Reference : Greenland [in "State of the Climate in 2009"]
Scientific journals : Article
Physical, chemical, mathematical & earth Sciences : Earth sciences & physical geography
http://hdl.handle.net/2268/69283
Greenland [in "State of the Climate in 2009"]
English
Box, J. [ > > ]
Bhattacharya, I. [ > > ]
Cappelen, J. [ > > ]
Decker, D. [ > > ]
Fettweis, Xavier mailto [Université de Liège - ULg > Département de géographie > Topoclimatologie >]
Kezek, K. [ > > ]
Mote, T. [ > > ]
Tedesco, M. [ > > ]
28-Jul-2010
Bulletin of the American Meteorological Society [= BAMS]
American Meteorological Society
91
6
121-124
Yes (verified by ORBi)
International
0003-0007
Easton
PA
[en] The summer minimum ice extent in the Arctic was the third-lowest recorded since 1979. The 2008/09 boreal snow cover season marked a continuation of relatively shorter snow seasons, due primarily to an early disappearance of snow cover in spring. Preliminary data indicate a high probability that 2009 will be the 19th consecutive year that glaciers have lost mass. Below normal precipitation led the 34 widest marine terminating glaciers in Greenland to lose 101 km2 ice area in 2009, within an annual loss rate of 106 km2 over the past decade. Observations show a general increase in permafrost temperatures during the last several decades in Alaska, northwest Canada, Siberia, and Northern Europe. Changes in the timing of tundra green-up and senescence are also occurring, with earlier green-up in the High Arctic and a shift to a longer green season in fall in the Low Arctic.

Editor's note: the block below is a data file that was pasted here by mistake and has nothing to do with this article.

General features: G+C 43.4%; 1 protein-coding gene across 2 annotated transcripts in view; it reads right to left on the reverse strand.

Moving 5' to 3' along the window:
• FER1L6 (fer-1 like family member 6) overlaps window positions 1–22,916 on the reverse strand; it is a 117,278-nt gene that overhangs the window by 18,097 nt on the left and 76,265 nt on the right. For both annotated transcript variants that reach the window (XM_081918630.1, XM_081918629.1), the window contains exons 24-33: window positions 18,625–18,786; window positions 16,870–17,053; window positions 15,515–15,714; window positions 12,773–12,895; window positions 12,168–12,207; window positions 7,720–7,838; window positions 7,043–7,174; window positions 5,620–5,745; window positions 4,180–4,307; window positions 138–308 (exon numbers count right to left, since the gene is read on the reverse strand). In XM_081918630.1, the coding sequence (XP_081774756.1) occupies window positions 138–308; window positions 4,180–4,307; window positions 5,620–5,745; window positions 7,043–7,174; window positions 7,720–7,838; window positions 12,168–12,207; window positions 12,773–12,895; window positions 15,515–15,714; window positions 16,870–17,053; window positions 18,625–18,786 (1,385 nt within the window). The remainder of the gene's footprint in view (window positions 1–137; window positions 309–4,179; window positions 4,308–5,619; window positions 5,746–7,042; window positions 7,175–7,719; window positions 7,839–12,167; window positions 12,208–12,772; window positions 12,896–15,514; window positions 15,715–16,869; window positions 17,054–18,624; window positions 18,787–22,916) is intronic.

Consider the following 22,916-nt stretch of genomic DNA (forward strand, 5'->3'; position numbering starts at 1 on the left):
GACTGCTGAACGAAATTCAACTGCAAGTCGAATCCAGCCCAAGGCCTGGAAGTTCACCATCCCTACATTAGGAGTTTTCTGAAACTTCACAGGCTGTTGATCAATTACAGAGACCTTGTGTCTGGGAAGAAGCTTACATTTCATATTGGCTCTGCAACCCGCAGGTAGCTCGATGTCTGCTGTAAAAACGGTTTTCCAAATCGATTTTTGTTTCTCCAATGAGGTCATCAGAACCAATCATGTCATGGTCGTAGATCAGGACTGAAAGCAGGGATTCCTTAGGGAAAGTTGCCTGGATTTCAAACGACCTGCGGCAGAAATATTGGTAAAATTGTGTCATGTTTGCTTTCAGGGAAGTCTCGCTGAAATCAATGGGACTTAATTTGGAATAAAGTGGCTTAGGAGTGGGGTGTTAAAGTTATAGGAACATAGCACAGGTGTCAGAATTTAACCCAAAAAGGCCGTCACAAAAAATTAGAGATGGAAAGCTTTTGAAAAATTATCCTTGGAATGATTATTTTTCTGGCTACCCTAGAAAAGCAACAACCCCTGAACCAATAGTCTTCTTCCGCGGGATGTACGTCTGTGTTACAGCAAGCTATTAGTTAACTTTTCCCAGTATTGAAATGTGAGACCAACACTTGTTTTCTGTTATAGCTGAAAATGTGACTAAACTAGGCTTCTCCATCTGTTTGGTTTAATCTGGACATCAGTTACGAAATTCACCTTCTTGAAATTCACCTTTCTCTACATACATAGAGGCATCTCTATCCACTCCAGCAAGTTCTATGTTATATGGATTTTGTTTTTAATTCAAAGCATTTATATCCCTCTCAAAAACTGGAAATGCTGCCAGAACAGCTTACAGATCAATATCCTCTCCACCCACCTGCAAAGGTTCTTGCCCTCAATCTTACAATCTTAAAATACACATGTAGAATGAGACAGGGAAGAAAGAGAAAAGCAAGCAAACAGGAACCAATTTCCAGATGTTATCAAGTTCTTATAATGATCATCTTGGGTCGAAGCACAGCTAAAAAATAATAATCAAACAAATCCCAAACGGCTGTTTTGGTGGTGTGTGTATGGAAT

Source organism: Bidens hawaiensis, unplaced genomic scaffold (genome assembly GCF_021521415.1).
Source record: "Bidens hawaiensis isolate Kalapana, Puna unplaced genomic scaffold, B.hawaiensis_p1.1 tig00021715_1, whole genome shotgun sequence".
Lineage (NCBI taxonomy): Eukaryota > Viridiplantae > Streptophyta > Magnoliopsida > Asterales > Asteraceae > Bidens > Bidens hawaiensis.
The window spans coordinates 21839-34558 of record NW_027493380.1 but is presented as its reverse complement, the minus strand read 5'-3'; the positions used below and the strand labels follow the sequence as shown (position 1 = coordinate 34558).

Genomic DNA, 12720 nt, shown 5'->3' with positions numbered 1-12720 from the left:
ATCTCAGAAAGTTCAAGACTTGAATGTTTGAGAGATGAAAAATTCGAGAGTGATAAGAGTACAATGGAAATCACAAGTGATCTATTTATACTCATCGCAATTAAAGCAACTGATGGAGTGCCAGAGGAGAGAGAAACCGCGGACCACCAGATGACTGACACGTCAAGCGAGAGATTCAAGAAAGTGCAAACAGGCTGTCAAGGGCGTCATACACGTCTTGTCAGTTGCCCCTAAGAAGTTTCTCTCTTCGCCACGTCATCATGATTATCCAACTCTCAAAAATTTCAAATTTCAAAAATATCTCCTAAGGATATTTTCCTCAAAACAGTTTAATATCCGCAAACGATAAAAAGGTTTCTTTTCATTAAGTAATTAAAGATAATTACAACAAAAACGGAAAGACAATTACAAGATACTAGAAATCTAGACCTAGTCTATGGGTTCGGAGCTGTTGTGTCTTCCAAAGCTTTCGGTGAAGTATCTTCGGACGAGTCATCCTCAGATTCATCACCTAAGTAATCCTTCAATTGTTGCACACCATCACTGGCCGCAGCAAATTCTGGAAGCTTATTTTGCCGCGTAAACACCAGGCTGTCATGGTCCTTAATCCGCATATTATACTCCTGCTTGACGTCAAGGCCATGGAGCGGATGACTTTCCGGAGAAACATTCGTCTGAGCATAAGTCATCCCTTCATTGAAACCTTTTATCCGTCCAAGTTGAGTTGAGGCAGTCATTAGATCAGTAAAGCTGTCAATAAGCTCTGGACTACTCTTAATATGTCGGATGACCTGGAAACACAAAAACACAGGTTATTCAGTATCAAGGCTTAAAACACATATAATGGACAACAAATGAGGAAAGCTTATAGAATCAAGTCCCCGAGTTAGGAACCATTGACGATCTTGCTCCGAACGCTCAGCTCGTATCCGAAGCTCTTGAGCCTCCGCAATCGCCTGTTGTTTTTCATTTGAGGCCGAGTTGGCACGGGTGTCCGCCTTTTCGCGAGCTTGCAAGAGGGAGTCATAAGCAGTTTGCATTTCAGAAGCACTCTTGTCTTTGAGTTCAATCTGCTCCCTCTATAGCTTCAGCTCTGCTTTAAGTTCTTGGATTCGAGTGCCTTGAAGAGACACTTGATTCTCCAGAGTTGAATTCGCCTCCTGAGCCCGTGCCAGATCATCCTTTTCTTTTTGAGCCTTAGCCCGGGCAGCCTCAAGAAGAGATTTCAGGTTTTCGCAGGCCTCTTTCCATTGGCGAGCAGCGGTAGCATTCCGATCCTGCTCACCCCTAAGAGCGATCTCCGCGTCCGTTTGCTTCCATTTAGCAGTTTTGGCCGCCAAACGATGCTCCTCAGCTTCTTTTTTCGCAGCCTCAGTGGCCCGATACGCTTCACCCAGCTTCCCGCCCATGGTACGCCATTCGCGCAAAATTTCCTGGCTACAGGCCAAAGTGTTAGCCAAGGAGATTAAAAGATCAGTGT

http://hdl.handle.net/2268/69283
http://www.ncdc.noaa.gov/bams-state-of-the-climate/2009.php

File(s) associated to this reference

Fulltext file(s):

FileCommentaryVersionSizeAccess
Open access
bams-sotc-2009-chapter5-the-arctic-lo-rez.pdfHigh resolution available here: http://www.ncdc.noaa.gov/bams-state-of-the-climate/2009.phpPublisher postprint1.09 MBView/Open

Bookmark and Share SFX Query

All documents in ORBi are protected by a user license.